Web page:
The wagon wheels creaked along the crooked path. The giant oaks surrounded the road as far as the tax collector and his guards could see. They stood silent, sentinels hiding what mysteries lay deep inside their ranks. Bursting out of the dense foliage, they, found themselves surrounded by a menacing group of bow wielding ruffians.
The tax man gathered his courage and stood up facing the group, “Oi, what’s this then? Clear off you heathens. We’re on a mission for the King!”
“Mission for the King you say,” replied one of the better dressed men. “Well it’s a sad day for you old fellow. Now hand over your gold! You’ve been captured by Robin Hood and his Merry Band of men.”
“Robin Hood you say?”
“I do indeed, that being I.”
“Well then you’re just the man we’re looking for! Fancy that running into you so easily and such.”
“What? You’re looking for me?”
“We are indeed! You see we’re here about your yearly tax declarations. We’ve had tales of quite a substantial amount of funds passing through your hands and well the King is owed his due! Any man of noble blood should know that. Now if you’ll kindly hand over your tax forms and pay your back fees we’ll be on our way without any unpleasantness.”
“Now see here good man! This is a robbery! Hand over your gold!”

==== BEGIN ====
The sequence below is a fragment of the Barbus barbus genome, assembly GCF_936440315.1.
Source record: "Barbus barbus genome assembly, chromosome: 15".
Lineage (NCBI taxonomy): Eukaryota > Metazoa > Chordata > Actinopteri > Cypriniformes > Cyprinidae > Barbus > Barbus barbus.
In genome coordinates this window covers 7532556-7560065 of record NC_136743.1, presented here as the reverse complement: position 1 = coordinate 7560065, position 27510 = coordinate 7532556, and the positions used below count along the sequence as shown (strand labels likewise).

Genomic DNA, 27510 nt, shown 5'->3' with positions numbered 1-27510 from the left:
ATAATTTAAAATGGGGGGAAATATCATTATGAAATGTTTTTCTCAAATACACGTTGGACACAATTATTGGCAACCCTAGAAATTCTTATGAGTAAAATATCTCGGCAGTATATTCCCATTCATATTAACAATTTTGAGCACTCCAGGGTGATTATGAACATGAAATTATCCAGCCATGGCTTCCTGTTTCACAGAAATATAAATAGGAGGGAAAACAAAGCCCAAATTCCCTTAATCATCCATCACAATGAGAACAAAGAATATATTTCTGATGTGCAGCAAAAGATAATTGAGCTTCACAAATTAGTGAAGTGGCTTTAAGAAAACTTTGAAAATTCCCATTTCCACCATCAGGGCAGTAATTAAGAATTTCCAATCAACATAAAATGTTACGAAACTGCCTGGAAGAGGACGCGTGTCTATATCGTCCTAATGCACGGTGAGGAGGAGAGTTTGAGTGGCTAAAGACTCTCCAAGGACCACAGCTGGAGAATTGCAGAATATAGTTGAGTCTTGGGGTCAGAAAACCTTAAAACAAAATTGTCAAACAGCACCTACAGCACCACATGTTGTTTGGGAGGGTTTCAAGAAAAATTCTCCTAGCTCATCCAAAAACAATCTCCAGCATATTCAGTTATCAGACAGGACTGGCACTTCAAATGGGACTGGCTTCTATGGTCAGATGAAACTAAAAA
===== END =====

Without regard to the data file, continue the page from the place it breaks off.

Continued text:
“Now you see here Sir Hood! This is an audit! You must hand over records and gold. Besides, we didn’t bring any with us.”
Robin frowned, lowering his bow in confusion. This was not how this was supposed to go. There was a formula and routine to his way of life. Find tax man or noble, rob said person, taunt merrily, and distribute rewards to the poor. He turned to Little John.
“Oi, John, does the manual say anything about audits?”
Little John frowned and produced a tattered scroll from his haversack.
“Hmm let’s see, robbing, taunting, redistribution of financial assets, witty remarks, hmm. No, Robin, it isn’t in here.”
Robin cursed, kicking at his bow before looking up at the tax collector.
“Well. Hmm, this is something new. Well as for the records. I don’t have any, you see. We don’t really have an income per se. We’re more like middlemen between the rich and poor.”
“Redistributors,” piped in Little John.
“No income?” said the tax man. “Well that’s awfully suspicious don’t you think? We’ve had reports of huge sums of riches passing through your hands.”
“Ah but we donate every penny to charity!”
“To charity, riiiight. No matter Sir Hood, produce the receipts for these donations and I’ll be on my way.”
“Receipts! I already told you we don’t keep records! What are we going to say? Here’s some silver so you can feed your family, oh and can you sign this receipt? That’s totally against what we’re trying to accomplish out here!”
“Look, Sir Hood, I get it. Having a little crusade of our own are we? A little jab in the eye of the system. Well that’s all well and good but it doesn’t excuse you from your financial obligations. So unless you produce these documents, you’ll have to pay all your back taxes. Which come to roughly the sum of 1000 gold pounds.”
“1000 pounds! I don’t have that kind of Capital!”
“Then it’s to the stocks with you I’m afraid. Awfully sorry about this, Sir Hood, it brings me no joy. Before we go, we have to address the work permits for your Merry Men.”
“Oh bloody hell!”